Encyclopedia of Personality and Individual Differences

2020 Edition
| Editors: Virgil Zeigler-Hill, Todd K. Shackelford


  • Astrid SchützEmail author
  • Theresa Fehn
  • Roy F. Baumeister
Reference work entry
DOI: https://doi.org/10.1007/978-3-319-24612-3_1998



The self is a structured but dynamic system that comprises the perceptions and evaluations of one’s own personal features as well as the processes and mechanisms operating with these items.


The ability to reflect upon and evaluate one’s own acting, feeling, and thinking is what distinguishes humans from other species. People form a mental construct of being a unique entity, direct attention at their own psychological processes, evaluate these processes, and often attempt to regulate them (Leary and Tangney 2012). Even though the term “self” is not rare in everyday conversations, defining what “the self” is, exactly, has been a challenge. In 1890, William James introduced a distinction between two aspects of the self that was to influence decades of theorists and researchers: the “I,” the self as a subject and regulatory agent, and, the self as object or concept, the “Me.” The “I” is the knower;...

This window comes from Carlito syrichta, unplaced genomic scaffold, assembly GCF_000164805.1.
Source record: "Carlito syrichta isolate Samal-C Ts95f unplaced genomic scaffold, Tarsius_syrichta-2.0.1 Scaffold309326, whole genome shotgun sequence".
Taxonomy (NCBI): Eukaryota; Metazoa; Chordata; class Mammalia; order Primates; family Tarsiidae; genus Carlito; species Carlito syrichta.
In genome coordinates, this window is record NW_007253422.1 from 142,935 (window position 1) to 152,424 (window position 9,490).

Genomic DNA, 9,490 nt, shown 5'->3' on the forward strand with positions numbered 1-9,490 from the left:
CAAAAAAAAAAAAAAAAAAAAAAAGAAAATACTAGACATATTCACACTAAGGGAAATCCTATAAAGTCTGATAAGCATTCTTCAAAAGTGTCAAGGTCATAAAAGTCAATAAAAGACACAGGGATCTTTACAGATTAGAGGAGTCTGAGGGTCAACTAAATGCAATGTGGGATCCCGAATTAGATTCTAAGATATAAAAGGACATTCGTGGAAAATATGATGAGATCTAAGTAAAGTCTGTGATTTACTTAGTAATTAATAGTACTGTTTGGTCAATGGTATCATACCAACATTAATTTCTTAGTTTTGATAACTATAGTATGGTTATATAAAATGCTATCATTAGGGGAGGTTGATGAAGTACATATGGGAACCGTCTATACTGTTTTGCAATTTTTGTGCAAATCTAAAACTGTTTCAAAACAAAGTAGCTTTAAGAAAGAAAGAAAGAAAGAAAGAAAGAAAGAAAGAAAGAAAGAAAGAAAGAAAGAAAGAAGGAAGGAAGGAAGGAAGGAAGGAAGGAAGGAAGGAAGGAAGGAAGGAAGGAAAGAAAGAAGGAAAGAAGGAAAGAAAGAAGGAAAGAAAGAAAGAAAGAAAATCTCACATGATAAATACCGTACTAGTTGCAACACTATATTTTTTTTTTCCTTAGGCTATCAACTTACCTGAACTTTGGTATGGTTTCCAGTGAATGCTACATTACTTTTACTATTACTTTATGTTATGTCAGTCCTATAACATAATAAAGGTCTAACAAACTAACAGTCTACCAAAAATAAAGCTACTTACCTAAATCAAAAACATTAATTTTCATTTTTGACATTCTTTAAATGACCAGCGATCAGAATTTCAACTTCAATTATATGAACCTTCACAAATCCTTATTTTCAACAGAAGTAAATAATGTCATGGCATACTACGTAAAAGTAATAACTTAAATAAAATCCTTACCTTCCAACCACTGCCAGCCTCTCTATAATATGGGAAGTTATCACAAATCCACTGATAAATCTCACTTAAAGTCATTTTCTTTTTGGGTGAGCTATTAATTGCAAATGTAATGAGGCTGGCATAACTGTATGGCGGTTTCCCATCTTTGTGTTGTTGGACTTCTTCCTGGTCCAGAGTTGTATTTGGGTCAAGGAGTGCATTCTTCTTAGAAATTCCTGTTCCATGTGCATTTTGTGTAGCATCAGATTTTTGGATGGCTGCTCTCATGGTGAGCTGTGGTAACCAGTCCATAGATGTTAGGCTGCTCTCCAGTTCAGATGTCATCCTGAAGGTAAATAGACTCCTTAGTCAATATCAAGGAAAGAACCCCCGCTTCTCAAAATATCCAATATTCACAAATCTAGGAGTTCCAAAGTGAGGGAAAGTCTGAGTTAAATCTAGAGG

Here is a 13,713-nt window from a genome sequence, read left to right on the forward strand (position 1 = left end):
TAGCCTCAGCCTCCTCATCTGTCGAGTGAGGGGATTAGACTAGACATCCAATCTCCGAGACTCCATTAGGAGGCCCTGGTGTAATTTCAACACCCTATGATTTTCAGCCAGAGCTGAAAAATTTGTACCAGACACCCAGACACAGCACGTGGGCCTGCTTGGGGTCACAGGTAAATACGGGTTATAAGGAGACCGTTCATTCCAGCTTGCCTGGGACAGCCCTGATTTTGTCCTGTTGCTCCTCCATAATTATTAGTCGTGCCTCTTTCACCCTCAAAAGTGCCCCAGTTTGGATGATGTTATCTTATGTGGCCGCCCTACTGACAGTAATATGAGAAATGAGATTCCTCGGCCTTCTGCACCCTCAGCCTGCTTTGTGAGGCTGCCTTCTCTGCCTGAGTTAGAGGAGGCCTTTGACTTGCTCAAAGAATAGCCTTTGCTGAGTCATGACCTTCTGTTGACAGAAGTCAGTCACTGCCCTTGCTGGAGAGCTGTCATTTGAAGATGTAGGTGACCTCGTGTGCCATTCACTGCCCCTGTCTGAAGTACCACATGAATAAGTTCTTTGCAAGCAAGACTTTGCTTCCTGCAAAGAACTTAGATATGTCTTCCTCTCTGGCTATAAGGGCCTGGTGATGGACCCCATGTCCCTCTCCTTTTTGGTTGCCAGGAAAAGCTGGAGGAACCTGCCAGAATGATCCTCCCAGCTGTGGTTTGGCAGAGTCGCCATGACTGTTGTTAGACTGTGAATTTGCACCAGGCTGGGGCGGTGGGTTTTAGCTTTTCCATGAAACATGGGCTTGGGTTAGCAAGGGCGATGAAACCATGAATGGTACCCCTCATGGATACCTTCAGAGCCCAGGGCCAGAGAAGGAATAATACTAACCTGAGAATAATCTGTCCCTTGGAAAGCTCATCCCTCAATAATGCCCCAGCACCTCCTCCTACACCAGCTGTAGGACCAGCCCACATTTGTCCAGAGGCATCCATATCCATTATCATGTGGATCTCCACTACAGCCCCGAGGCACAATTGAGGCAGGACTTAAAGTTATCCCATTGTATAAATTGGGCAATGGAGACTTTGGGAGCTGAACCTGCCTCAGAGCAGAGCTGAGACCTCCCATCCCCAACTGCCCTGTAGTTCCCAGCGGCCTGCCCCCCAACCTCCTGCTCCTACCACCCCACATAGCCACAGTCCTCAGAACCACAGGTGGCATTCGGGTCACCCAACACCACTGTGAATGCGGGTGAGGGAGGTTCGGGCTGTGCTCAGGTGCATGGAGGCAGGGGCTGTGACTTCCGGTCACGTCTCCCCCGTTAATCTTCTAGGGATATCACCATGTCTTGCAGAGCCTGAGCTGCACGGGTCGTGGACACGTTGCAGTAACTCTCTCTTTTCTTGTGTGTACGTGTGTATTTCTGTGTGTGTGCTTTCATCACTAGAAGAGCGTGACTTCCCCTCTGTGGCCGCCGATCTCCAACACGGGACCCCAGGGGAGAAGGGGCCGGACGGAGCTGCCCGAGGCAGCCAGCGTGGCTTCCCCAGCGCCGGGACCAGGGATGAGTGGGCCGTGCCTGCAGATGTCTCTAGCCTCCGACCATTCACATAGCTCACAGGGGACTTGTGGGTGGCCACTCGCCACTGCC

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Copyright information

© Springer Nature Switzerland AG 2020

Authors and Affiliations

  • Astrid Schütz
    • 1
    Email author
  • Theresa Fehn
    • 2
  • Roy F. Baumeister
    • 3
    • 4
  1. 1.Department of PsychologyUniversity of BambergBambergGermany
  2. 2.University of BambergBambergGermany
  3. 3.Florida State University, TallahasseeFLUSA
  4. 4.University of QueenslandBrisbaneAustralia

Section editors and affiliations

  • Chris Ditzfeld
    • 1
  1. 1.University of ArkansasFayettevilleUSA